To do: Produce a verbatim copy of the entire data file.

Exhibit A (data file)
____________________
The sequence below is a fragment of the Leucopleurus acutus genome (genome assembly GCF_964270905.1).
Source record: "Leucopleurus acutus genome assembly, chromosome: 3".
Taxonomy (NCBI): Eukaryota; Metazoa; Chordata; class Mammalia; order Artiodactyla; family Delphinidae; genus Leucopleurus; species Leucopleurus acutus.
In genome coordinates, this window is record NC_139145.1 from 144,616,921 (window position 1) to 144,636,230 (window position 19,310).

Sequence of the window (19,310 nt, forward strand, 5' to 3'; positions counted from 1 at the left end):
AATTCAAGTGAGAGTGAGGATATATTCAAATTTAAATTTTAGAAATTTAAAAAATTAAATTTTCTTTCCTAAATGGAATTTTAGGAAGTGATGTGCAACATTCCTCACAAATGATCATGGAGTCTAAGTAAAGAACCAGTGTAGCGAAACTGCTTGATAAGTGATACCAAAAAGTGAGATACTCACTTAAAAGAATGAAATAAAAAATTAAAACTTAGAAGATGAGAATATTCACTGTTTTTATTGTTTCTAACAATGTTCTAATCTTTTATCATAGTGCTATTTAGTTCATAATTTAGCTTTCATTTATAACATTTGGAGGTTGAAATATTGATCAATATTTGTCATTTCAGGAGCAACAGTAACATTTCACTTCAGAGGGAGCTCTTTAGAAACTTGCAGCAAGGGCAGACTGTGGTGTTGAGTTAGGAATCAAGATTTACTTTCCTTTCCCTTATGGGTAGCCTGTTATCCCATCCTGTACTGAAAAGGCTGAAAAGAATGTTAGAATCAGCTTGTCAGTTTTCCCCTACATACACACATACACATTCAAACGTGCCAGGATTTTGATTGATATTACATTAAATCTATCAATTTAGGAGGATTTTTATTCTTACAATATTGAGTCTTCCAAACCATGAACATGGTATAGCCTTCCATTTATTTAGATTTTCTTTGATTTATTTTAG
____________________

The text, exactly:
The sequence below is a fragment of the Leucopleurus acutus genome (genome assembly GCF_964270905.1).
Source record: "Leucopleurus acutus genome assembly, chromosome: 3".
Taxonomy (NCBI): Eukaryota; Metazoa; Chordata; class Mammalia; order Artiodactyla; family Delphinidae; genus Leucopleurus; species Leucopleurus acutus.
In genome coordinates, this window is record NC_139145.1 from 144,616,921 (window position 1) to 144,636,230 (window position 19,310).

Sequence of the window (19,310 nt, forward strand, 5' to 3'; positions counted from 1 at the left end):
AATTCAAGTGAGAGTGAGGATATATTCAAATTTAAATTTTAGAAATTTAAAAAATTAAATTTTCTTTCCTAAATGGAATTTTAGGAAGTGATGTGCAACATTCCTCACAAATGATCATGGAGTCTAAGTAAAGAACCAGTGTAGCGAAACTGCTTGATAAGTGATACCAAAAAGTGAGATACTCACTTAAAAGAATGAAATAAAAAATTAAAACTTAGAAGATGAGAATATTCACTGTTTTTATTGTTTCTAACAATGTTCTAATCTTTTATCATAGTGCTATTTAGTTCATAATTTAGCTTTCATTTATAACATTTGGAGGTTGAAATATTGATCAATATTTGTCATTTCAGGAGCAACAGTAACATTTCACTTCAGAGGGAGCTCTTTAGAAACTTGCAGCAAGGGCAGACTGTGGTGTTGAGTTAGGAATCAAGATTTACTTTCCTTTCCCTTATGGGTAGCCTGTTATCCCATCCTGTACTGAAAAGGCTGAAAAGAATGTTAGAATCAGCTTGTCAGTTTTCCCCTACATACACACATACACATTCAAACGTGCCAGGATTTTGATTGATATTACATTAAATCTATCAATTTAGGAGGATTTTTATTCTTACAATATTGAGTCTTCCAAACCATGAACATGGTATAGCCTTCCATTTATTTAGATTTTCTTTGATTTATTTTAG